Doyly John (1906 – 1993) Oil on canvas ‘Cap d’Antibes French Riviera (Mistral time)’,
22cm x 37cm
D’Oyly-John (1906 – 1993) Oil on canvas, inscribed on the reverse ‘Cap d’Antibes French Riviera (Mistral time)’, also with applied label ‘F.J.Harris & Son, No 29007 July 1974’ and a label providing a short biography of the artist, signed bottom left, 24.5cm x 34.5cm, in a canvas and gilt decorated frame 36.5cm x 47cm.
Cecil Rochfort D’oyly John created colourful and idillic views of the South of France and the Mediterranean which he signed simply – ‘Doyly-John’.
In 1945 he was badly wounded in a bomb explosion, resulting in his being temporarily blinded and needing a long period of rest to recuperate from his injuries. During this time, he was introduced to painting by his friend, the artist and teacher, Edmund Fearnley-Whittingstall. D’oyly John adopted a palette knife technique and later picked up tips from the Nice artist Paul Negeli. D’oyly John and his wife Joan lived in South Africa, then moved to Cannes before settling in England, but continued to tour the continent as Gough’s Gallery of Bognor Regis. In 1965 he had a very successful solo exhibition in Bognor Regis, selling his work to art dealers from around the world, including Stacy-Marks, Aldridges, and Frost & Reed.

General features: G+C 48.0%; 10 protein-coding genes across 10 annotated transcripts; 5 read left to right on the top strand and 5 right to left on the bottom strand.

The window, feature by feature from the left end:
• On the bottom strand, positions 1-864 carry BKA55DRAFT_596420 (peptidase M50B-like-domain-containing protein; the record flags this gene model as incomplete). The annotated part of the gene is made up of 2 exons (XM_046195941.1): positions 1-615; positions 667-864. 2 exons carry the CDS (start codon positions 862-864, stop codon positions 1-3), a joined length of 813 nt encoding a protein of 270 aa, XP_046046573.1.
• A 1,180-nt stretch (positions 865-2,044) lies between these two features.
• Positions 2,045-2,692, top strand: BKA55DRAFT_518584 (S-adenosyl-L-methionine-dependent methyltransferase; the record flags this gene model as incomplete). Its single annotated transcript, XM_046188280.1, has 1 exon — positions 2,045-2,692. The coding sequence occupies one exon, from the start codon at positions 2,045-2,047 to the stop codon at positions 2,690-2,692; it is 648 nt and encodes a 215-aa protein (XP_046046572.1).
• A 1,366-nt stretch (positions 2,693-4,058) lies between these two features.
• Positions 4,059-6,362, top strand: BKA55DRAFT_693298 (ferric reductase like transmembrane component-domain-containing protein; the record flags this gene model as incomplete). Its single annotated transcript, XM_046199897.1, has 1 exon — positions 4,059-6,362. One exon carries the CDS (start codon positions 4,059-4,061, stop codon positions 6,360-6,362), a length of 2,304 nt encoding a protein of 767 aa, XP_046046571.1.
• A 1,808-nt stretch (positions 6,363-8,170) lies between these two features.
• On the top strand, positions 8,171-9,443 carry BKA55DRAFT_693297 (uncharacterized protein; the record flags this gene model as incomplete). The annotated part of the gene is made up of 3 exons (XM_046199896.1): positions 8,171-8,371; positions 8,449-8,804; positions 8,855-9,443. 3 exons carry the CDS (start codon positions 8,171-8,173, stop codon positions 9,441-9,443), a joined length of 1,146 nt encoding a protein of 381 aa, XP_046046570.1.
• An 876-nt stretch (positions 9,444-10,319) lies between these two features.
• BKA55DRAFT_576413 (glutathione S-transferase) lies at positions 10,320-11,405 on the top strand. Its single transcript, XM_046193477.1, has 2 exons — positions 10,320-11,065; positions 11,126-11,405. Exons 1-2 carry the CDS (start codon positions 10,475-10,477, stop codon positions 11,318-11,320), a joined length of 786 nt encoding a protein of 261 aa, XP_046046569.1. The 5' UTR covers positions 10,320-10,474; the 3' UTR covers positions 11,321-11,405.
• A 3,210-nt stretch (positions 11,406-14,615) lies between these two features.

Queen Elizabeth visiting Africa as Princess Elizabeth, found her Treetops hotel decorated with several paintings by D’oyly John and acquired his work for the Royal Collection. Some of his paintings of the south of France and of Venice were reproduced as prints, often high in the Printsellers’ Association’s popularity poll. Brighton became his home before he eventually settled in Rottingdean, on the south coast. A stroke in 1987 incapacitated the artist, partially paralysing him and blinding him in one eye. He died in 1993 and is buried in St Margaret’s churchyard in Rottingdean.